Many startups have gone on to become multi-billion dollar companies. This includes companies like Netflix, Uber, Instagram, and Square, among many others. However, if you are not careful with your startup, you could fail out of the gate. One thing you need to do is to set up the right contracts before you open for business. Below are just some of the examples.
While it is indeed possible to found a startup company without a legally binding contract on paper, doing so would be extremely foolhardy and introduce your company to a host of different problems. One contract you should have from the beginning is an operating agreement. Whether your company is an LLC, corporation, or some other legal entity, an operating agreement will explain who owns what percentage of the company, how decisions are made between owners, and how disputes will be resolved. It may even explain how founders can leave the company. Overall, it’s the basic framework your startup needs to operate.
Founding a startup typically requires hiring staff to get your project up off the ground and transform it into a fully functional business. As such, you’ll need to draft employment agreements with different hires to ensure that the best interests of your company and your employees are attended to. Contracts should also be carefully drafted for independent contractors. These contracts should outline how payment works and what will be expected of workers while on the job. It can help to have some templates set up before you start hiring.
Intellectual Property Agreements
One of the most important legal aspects of a startup, or any business for that matter, that needs to be protected via legally binding contracts is that company’s intellectual property. Intellectual property agreements will specify that any ideas, concepts, or other work product created within the scope of work for the company will belong to the company. The wording of such contracts should protect your property rights so employees or contractors cannot claim later that they own your intellectual property.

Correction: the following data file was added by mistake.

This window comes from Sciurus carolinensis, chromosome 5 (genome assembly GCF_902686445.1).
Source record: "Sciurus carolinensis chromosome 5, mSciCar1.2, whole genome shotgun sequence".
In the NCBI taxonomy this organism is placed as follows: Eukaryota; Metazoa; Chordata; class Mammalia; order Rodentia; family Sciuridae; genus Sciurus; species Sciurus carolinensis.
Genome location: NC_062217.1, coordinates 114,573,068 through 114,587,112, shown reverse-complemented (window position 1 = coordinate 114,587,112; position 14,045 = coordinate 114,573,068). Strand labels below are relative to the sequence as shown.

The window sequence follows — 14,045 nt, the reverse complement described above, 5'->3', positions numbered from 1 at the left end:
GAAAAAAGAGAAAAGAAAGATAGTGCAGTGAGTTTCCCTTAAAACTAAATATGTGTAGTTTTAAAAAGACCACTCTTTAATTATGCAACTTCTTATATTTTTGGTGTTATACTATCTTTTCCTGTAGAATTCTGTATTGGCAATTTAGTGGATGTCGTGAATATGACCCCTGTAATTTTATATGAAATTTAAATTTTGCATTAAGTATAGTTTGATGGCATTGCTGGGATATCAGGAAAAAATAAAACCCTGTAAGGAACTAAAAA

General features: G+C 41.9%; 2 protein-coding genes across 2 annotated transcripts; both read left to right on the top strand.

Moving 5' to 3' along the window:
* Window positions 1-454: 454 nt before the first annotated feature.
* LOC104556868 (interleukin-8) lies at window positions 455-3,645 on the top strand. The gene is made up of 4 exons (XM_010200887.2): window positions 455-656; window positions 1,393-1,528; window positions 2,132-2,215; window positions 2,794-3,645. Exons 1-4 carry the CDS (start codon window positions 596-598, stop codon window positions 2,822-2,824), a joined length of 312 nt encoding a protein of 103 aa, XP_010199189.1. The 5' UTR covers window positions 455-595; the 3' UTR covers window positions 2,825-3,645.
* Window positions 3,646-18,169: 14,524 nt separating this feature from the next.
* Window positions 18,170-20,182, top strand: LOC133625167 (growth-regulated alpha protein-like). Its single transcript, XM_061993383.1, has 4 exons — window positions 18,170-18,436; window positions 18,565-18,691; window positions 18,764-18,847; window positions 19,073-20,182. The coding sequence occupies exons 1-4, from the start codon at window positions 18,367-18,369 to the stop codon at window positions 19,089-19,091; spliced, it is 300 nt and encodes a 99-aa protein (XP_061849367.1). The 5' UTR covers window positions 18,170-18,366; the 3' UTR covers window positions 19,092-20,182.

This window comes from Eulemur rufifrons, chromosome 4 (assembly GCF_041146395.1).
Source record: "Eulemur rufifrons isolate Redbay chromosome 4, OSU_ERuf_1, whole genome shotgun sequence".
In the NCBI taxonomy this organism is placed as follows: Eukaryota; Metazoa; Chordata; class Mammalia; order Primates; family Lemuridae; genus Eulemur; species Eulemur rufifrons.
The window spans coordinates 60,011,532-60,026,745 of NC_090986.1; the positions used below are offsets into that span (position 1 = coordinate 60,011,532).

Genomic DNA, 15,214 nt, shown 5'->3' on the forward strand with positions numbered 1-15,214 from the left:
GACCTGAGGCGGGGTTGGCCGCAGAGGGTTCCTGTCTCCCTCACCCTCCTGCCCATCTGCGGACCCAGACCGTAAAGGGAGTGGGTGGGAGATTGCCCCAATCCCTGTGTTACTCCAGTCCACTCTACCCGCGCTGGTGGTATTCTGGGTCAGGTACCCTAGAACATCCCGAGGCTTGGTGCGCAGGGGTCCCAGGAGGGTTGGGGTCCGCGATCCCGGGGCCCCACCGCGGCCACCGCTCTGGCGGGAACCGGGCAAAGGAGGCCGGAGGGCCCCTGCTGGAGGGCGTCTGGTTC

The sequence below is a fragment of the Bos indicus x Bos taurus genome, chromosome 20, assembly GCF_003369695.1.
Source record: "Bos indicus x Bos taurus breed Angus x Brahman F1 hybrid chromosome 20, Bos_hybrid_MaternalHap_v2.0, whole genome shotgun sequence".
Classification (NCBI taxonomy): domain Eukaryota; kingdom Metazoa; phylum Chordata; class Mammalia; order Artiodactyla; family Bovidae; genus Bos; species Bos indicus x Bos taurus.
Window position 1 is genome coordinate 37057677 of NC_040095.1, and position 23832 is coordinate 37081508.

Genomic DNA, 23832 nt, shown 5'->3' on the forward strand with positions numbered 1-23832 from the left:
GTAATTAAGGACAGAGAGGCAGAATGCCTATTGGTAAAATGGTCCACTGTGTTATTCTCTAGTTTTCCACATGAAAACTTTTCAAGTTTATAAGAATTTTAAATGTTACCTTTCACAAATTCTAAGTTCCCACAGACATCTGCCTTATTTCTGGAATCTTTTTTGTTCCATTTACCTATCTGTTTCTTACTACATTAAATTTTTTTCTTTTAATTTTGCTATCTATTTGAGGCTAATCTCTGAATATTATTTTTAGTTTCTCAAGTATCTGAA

Protecting your company also means protecting trade secrets. This is why confidentiality agreements are so important. They will help prevent the secrets you have developed that will give your company a strategic advantage from falling into the hands of your competitors. Without such an agreement, you can’t trust that these secrets won’t leave with your employees to another company.
While you can find many contract templates online, it’s always a good idea to consult with a business lawyer, like those at the Carter West business law firm. They can give you information specific to your situation and company needs. That way, your contracts will cover all of your bases.
Startups have a high risk of failure. One way to lessen that risk for your new company is by having the right contracts in place from launch. The examples above are only a starting point. Discuss what contracts you need to create with a seasoned business attorney.